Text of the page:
Creating a Culture of Thankfulness
My last blog post highlighted my appreciation for Thanksgiving as a pure holiday that is quickly forgotten. Today I want to showcase three habits that we can all adopt in order to create an environment where gratitude is center stage to our life. These are simple actions that I’ve taken with family, friends and co-workers. Simple gestures with great power.
Building Thankfulness at Home
Recently my youngest, Ava, brought home a rock she was given at pre-school. It is just a rock but with great meaning. She can hold it in the palm of her hand and she makes it a point to bring it to our dinner table every night. She calls it “The Thankful Rock”.
A month has passed since she brought this rock home but every night, during dinner time, she pulls up “The Thankful Rock” and shares about what she is thankful for today. She will then pass the rock around the table and we all share what we are thankful for.
Courtney and I have always tried to engage with our children during dinner. We use our meal time as an opportunity to engage with each other as we all express the good and the bad that went on during our day. But this rock has now brought a new dynamic to our meal time that provides clarity on the blessings we are given daily.
What do you do with your family that fosters a sense of gratitude?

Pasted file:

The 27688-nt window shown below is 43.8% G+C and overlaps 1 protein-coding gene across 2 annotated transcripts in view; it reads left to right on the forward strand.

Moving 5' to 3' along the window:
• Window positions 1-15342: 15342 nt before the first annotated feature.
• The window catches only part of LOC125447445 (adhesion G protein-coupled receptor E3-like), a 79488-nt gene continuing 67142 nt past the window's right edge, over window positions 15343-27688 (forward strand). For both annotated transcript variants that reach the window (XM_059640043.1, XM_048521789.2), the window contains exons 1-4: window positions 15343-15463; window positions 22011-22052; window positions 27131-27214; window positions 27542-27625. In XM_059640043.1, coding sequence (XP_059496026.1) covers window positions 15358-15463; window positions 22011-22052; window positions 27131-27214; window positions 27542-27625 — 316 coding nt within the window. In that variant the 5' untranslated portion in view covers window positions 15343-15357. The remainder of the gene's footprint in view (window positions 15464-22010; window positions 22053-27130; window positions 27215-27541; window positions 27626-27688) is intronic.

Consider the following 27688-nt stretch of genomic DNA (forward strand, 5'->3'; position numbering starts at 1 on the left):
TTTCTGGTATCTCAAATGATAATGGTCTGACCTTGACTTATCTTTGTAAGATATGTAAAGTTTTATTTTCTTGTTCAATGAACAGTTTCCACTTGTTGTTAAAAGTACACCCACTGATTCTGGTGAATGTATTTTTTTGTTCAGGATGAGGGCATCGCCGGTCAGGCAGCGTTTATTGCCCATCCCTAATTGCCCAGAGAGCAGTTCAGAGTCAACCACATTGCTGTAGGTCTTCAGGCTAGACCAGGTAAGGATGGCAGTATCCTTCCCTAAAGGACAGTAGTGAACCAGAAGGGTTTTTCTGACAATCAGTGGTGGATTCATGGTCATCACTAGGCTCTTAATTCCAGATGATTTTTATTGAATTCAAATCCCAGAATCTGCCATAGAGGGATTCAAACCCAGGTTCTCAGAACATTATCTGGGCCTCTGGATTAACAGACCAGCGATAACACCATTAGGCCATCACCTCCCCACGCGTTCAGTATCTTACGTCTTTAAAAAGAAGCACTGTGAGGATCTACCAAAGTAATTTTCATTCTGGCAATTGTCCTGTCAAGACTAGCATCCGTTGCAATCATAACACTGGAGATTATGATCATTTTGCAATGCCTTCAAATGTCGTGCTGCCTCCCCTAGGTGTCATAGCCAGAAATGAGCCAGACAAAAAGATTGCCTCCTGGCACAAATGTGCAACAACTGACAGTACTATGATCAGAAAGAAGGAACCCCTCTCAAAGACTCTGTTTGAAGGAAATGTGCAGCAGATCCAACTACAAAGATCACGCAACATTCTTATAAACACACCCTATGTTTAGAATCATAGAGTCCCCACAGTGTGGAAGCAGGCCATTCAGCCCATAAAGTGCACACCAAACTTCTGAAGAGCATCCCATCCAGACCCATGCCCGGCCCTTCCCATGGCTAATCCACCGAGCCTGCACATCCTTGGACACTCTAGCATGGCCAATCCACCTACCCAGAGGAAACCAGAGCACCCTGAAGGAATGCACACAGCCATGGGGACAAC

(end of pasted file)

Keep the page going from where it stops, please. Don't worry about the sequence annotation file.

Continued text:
Sharing Thankfulness with Friends
One of my best memories of Portugal was in 2003 when my wife and I, along with another couple, planned a retreat for our church’s youth group. I can still remember the excitement we had in renting a big house away from the city and packing over 20 people for a weekend of relaxation with messages of hope, love and thankfulness.
During our stay everyone was given a small lunch bag that we were to identify as our own and place it in a visible area of the house. Throughout the weekend we were encouraged to use index cards and write a message of thankfulness for each person.
The goal was for everyone to have a source of encouragement to help us during life’s hardest times. I still have my own lunch bag. And while it’s been some time since I last read my messages, I still remember the times I spent writing a card during that weekend. Being thankful became easy as I recognized natural kindness in my friends.
How do you show gratitude with friends?
Fostering Thankfulness at Work
In a time where the busier we are the more important we feel, it is hard to slow down and recognize meaningful ways to communicate. While everyone uses email and IM to share thoughts and decisions, I believe the best way to share a feeling of thankfulness is by simply wiring a note. I do this often and for the most common tasks.
It is easy to write a note for someone’s birthday or during the holidays. But what about recognizing someone for that regular task they do, day in and day out. Every now and then I get an interoffice package with documents that need to be signed. I have made a conscious decision to often place a post-it note by my signature simply thanking my co-worker for fulfilling this task.
Recognizing employees for what they do, no matter the task, fosters thankfulness and creates a sense of pride in someone’s work that raises the bar on excellence.
How do you let your co-workers know you are thankful for what they do?
These are just some of the ways I’ve embraced gratitude and thankfulness. Join the conversation and share some of the ways you say Thank You to people in your life.
One thought on “Creating a Culture of Thankfulness”
Another well written piece!!!